StressCoat Removing Ammonia While Trying to Cycle - Tropical Fish Keeping - Aquarium fish care and resources
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post #1 of 25 Old 04-26-2011, 06:49 PM Thread Starter
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StressCoat Removing Ammonia While Trying to Cycle

Hi,

I filled up my new 75 gal on Friday (April 22nd), decorated and got everything running. I added Stress Coat to remove chlorine when I filled it up, and then Stress Zyme on the Saturday. These are suppose to help create beneficial bacteria when starting a new tank. This all sounded good except today I read on the bottle they also remove Ammonia and Nitrites.

As of now I'm doing a shrimp cycle, 5 days in with no Ammonia, Nitrite and Nitrate readings. I also have a nasty smell and very cloudy water. Could I have no reading because of what I added, and if so how long until I can start getting ammonia readings and actually start a cycle?
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post #2 of 25 Old 04-26-2011, 07:06 PM
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Do you have live plants in this tank?

Byron Hosking, BMus, MA
Vancouver, BC, Canada

The aquarist is one who must learn the ways of the biologist, the chemist, and the veterinarian. [unknown source]

Something we all need to remember: The fish you've acquired was quite happy not being owned by you, minding its own business. If you’re going to take it under your wing then you’re responsible for it. Every aspect of its life is under your control, from water quality and temperature to swimming space. [Nathan Hill in PFK]
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post #3 of 25 Old 04-26-2011, 07:09 PM Thread Starter
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Do you have live plants in this tank?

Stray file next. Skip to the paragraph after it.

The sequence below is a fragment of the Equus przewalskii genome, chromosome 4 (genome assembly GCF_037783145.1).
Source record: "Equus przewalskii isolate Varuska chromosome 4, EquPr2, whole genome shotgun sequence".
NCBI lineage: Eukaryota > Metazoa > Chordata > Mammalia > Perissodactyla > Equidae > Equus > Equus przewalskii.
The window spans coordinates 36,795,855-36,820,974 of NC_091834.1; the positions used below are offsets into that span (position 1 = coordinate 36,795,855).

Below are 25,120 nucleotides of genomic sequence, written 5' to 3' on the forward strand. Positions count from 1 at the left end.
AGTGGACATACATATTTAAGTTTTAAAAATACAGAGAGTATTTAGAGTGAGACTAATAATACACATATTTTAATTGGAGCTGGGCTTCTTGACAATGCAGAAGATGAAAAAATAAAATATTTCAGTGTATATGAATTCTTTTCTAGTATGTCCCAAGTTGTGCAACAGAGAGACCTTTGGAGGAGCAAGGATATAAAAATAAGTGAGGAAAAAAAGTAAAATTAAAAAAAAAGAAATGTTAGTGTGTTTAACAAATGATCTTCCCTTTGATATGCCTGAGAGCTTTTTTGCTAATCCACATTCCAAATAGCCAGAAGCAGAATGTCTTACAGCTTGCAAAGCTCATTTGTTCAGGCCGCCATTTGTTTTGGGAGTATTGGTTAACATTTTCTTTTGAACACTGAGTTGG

No, just some fake plants, drift wood and rock.
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post #4 of 25 Old 04-26-2011, 07:24 PM
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Too bad. I asked because live plants are the best way to "cycle" new tanks.

I've never tried other methods, so what follows is just my surmise which others with more experience in fishless cycling can correct if in error. The smell is probably the decomposing shrimp. As for the StressCoat and StressZyme, I would suspect the chemicals in either or both will affect the cycling in some way. There is another thread ongoing where Prime water conditioner is possibly the culprit in a similar manner, affecting the pH, ammonia and cycling bacteria.

Aside from the cycling issue, I would caution against using the StressZyme. The claims made for this product cause me concern; anything that "helps clean a dirty aquarium" is going to interact somehow with the natural bacteria--and here I am thinking as much about the aerobic and anaerobic bacteria that reside in a healthy substrate to break down organics as I am about nitrifying bacteria. I prefer to let nature handle these issues since it probably can do so better. Just my thoughts.

Byron.

Byron Hosking, BMus, MA
Vancouver, BC, Canada

The aquarist is one who must learn the ways of the biologist, the chemist, and the veterinarian. [unknown source]

Something we all need to remember: The fish you've acquired was quite happy not being owned by you, minding its own business. If you’re going to take it under your wing then you’re responsible for it. Every aspect of its life is under your control, from water quality and temperature to swimming space. [Nathan Hill in PFK]
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post #5 of 25 Old 04-26-2011, 07:36 PM Thread Starter
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I agree, nature is the best way to go, but unfortunately the shrimp cycle looked quite easy when reading about it.

Do you have a link to that thread?

Considering my situation, what do you think is the best thing to do next?
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post #6 of 25 Old 04-26-2011, 07:43 PM